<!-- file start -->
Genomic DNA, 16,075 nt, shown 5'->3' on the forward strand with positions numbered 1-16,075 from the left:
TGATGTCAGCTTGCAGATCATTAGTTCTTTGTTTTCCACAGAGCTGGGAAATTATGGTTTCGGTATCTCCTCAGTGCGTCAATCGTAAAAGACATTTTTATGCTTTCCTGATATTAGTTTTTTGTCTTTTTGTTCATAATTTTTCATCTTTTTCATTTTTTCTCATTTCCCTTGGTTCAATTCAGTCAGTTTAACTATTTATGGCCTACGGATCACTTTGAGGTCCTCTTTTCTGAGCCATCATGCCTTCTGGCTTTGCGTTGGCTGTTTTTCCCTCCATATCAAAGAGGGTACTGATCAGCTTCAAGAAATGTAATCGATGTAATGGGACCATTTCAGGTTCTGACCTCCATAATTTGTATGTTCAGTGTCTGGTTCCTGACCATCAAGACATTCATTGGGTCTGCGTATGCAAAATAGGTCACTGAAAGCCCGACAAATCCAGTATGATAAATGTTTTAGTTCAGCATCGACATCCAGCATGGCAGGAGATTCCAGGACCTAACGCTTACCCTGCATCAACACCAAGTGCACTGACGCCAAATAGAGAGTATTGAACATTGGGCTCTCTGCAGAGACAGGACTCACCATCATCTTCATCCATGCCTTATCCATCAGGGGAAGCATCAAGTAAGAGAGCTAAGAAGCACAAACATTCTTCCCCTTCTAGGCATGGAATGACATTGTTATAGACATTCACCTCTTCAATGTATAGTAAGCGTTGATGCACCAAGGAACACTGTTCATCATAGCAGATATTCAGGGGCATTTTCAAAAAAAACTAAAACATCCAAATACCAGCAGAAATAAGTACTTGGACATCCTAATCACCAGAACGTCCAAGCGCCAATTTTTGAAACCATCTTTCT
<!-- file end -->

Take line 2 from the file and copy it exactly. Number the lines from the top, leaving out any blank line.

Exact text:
TGATGTCAGCTTGCAGATCATTAGTTCTTTGTTTTCCACAGAGCTGGGAAATTATGGTTTCGGTATCTCCTCAGTGCGTCAATCGTAAAAGACATTTTTATGCTTTCCTGATATTAGTTTTTTGTCTTTTTGTTCATAATTTTTCATCTTTTTCATTTTTTCTCATTTCCCTTGGTTCAATTCAGTCAGTTTAACTATTTATGGCCTACGGATCACTTTGAGGTCCTCTTTTCTGAGCCATCATGCCTTCTGGCTTTGCGTTGGCTGTTTTTCCCTCCATATCAAAGAGGGTACTGATCAGCTTCAAGAAATGTAATCGATGTAATGGGACCATTTCAGGTTCTGACCTCCATAATTTGTATGTTCAGTGTCTGGTTCCTGACCATCAAGACATTCATTGGGTCTGCGTATGCAAAATAGGTCACTGAAAGCCCGACAAATCCAGTATGATAAATGTTTTAGTTCAGCATCGACATCCAGCATGGCAGGAGATTCCAGGACCTAACGCTTACCCTGCATCAACACCAAGTGCACTGACGCCAAATAGAGAGTATTGAACATTGGGCTCTCTGCAGAGACAGGACTCACCATCATCTTCATCCATGCCTTATCCATCAGGGGAAGCATCAAGTAAGAGAGCTAAGAAGCACAAACATTCTTCCCCTTCTAGGCATGGAATGACATTGTTATAGACATTCACCTCTTCAATGTATAGTAAGCGTTGATGCACCAAGGAACACTGTTCATCATAGCAGATATTCAGGGGCATTTTCAAAAAAAACTAAAACATCCAAATACCAGCAGAAATAAGTACTTGGACATCCTAATCACCAGAACGTCCAAGCGCCAATTTTTGAAACCATCTTTCT